They hear an unmistakable bang and wonder what they will see this time.
Fred and Shelley Lockwood live on the corner of Highway 97B and 10th Avenue SE, the scene of at least four accidents this summer.
The couple is hoping changes will be made, sooner rather than later, to the dangerous intersection, which includes a crosswalk – particularly since South Canoe School re-opened this year.
They may be getting their wish as the ministry of transportation is currently monitoring the intersection.
“We hear the accidents when they happen and the last one involved three cars and included two kids,” says Shelley. “I don’t think they were hurt but they were crying.”
The Lockwoods, who have lived on their property for 18 years, have witnessed several bad accidents where police, first responders, firefighters and helicopters have responded.
Shelley says the couple’s main concern is the speed drivers are travelling as they approach the intersection, especially when heading north from Enderby where there is a curve that blocks a view of the intersection.
“The speed limit is 90 and if you come around at 90, if there’s actually somebody crossing, it’s just three seconds before you’re there and you have to slam on your brakes,” she says, noting that turning from 10th Avenue north onto the highway can be dangerous. “I can look left and see nobody is coming and before you know it, somebody is on your tail honking and passing on the double solid line.”
Isabelle Gervais, principal of the new Outdoor School located on 10th Avenue SE, says parents have been warned to be careful at the intersection and advised not to let their children cross the road without adult supervision.
Gervais is encouraged to know the Ministry of Transportation and Infrastructure has installed sensors that measure speed and traffic patterns throughout the day.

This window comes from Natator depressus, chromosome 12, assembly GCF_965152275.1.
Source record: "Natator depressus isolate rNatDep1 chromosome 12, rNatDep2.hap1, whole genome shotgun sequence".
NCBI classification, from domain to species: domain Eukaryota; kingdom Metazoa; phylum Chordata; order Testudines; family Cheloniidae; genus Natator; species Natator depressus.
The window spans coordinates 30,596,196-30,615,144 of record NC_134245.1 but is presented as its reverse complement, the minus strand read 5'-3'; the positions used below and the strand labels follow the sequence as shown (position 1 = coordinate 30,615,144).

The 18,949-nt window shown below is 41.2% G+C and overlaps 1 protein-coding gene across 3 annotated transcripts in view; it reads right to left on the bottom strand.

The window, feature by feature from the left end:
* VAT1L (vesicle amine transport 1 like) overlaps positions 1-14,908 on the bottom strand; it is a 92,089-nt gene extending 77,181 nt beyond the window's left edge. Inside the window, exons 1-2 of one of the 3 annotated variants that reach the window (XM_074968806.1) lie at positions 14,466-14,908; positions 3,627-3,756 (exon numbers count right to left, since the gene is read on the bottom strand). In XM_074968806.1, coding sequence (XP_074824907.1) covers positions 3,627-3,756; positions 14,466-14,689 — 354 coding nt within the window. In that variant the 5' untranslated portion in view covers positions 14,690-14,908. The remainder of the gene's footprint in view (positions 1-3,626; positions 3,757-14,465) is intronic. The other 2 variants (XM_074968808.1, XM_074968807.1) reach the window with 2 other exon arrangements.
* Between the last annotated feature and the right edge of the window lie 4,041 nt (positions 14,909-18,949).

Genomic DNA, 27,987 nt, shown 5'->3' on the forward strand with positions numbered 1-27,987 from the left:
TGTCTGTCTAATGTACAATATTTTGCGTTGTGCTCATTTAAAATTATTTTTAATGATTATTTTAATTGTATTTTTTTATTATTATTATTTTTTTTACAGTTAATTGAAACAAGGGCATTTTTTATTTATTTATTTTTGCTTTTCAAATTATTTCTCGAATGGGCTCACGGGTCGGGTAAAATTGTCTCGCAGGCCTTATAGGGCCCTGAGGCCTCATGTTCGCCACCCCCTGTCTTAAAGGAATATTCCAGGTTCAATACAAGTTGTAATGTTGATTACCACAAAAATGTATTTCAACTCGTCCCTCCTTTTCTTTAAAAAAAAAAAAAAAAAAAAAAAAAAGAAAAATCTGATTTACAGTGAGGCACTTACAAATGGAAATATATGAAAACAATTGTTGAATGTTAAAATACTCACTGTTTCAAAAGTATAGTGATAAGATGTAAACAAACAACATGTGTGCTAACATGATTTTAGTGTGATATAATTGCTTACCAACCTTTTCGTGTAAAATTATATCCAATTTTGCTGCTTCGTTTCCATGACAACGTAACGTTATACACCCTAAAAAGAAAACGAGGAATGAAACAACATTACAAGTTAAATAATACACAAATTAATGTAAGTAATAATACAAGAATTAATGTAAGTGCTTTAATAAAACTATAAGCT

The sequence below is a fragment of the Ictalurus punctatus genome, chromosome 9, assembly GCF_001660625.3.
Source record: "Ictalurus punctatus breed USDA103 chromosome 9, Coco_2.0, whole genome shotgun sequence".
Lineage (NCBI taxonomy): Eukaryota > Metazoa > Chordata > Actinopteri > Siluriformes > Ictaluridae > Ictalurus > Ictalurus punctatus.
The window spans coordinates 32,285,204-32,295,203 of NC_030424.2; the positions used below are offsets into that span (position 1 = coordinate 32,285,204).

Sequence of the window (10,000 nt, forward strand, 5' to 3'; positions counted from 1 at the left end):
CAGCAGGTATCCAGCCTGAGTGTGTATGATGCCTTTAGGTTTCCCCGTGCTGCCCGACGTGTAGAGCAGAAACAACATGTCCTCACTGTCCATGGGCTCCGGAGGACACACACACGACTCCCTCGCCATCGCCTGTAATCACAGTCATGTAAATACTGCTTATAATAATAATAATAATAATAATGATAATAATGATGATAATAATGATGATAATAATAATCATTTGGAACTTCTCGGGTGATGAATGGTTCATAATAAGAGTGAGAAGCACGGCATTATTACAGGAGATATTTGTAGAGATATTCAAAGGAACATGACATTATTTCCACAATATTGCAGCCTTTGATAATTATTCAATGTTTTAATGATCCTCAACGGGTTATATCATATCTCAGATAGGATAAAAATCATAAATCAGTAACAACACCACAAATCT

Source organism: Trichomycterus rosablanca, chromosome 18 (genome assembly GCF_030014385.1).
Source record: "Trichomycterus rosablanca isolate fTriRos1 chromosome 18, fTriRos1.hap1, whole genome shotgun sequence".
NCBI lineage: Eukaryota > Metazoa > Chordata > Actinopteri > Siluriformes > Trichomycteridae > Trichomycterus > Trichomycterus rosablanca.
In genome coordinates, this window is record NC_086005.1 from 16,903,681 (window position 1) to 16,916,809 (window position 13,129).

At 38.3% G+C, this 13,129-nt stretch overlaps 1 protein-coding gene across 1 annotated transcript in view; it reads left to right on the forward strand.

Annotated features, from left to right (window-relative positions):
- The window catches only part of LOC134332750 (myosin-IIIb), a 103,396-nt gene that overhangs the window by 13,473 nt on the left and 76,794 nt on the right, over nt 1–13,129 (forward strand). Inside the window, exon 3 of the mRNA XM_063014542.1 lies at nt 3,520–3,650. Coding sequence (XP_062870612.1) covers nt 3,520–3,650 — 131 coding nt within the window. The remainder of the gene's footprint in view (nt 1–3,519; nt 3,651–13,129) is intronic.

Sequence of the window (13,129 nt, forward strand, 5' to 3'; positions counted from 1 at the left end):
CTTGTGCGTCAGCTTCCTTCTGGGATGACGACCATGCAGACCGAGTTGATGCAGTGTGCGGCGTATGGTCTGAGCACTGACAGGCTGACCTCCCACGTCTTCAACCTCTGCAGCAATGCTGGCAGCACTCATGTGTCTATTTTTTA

“We would like to see a reduction of speed,” she says. “I think speed is the major factor, but they might be looking at something else.”
Mayor Nancy Cooper agrees. Heading south on Highway 97B last week to visit the new school, she slowed to pull into the left-hand access lane, which resulted in the driver behind her “laying on the horn.”
On Tuesday, a delegation led by Coun. Chad Eliason and including the mayor, Couns. Kevin Flynn, Louise Wallace Richmond and Tim Lavery, as well as Salmon Arm chief administraive officer Carl Bannister and corporate officer Erin Jackson, met with Education Minister Rob Flemming at the Union of British Columbia Municipalities annual conference.
Accompanied by Shuswap MLA Greg Kyllo and his assistant Holly Cowan, the Salmon Arm delegation focused on the outdoor school and a request for the minister to support Salmon Arm’s plea for improvements to the intersection.
“They did say that student safety is a big concern,” said Flynn, noting Flemming was asked to meet with MOTI. “The Ministry of Education does not have the money for roads, but their support could be huge.”
Later in the day, again with Eliason in the lead, a similar delegation, minus Lavery and Cowan, met with Transportation Minister Claire Trevena.
Armed with many letters, including those from the City of Salmon Arm, School District #83 – North Okanagan-Shuswap, the South Canoe Committee, Shuswap Trails and many other citizens, met with Transportation Minister Claire Trevena.
One City of Salmon Arm letter, written by city engineer Jenn Wilson in 2016, outlined the many issues and asked MOTI for a reduction in the posted speed limit to 70 km/h at the approaches to the intersection, installation of pedestrian- activated flashers on the existing crosswalk overhead signage and a co-ordinated advanced flashing crosswalk warning sign facing northbound traffic on Highway 97B.
Cooper says the minister expressed concern and told the delegation she would send engineers to investigate the intersection.
“They want to make sure they get the right solution, not just put a band-aid on the problem. Cooper says. “I’m glad they’re taking this seriously and hopefully they’ll come up with something.”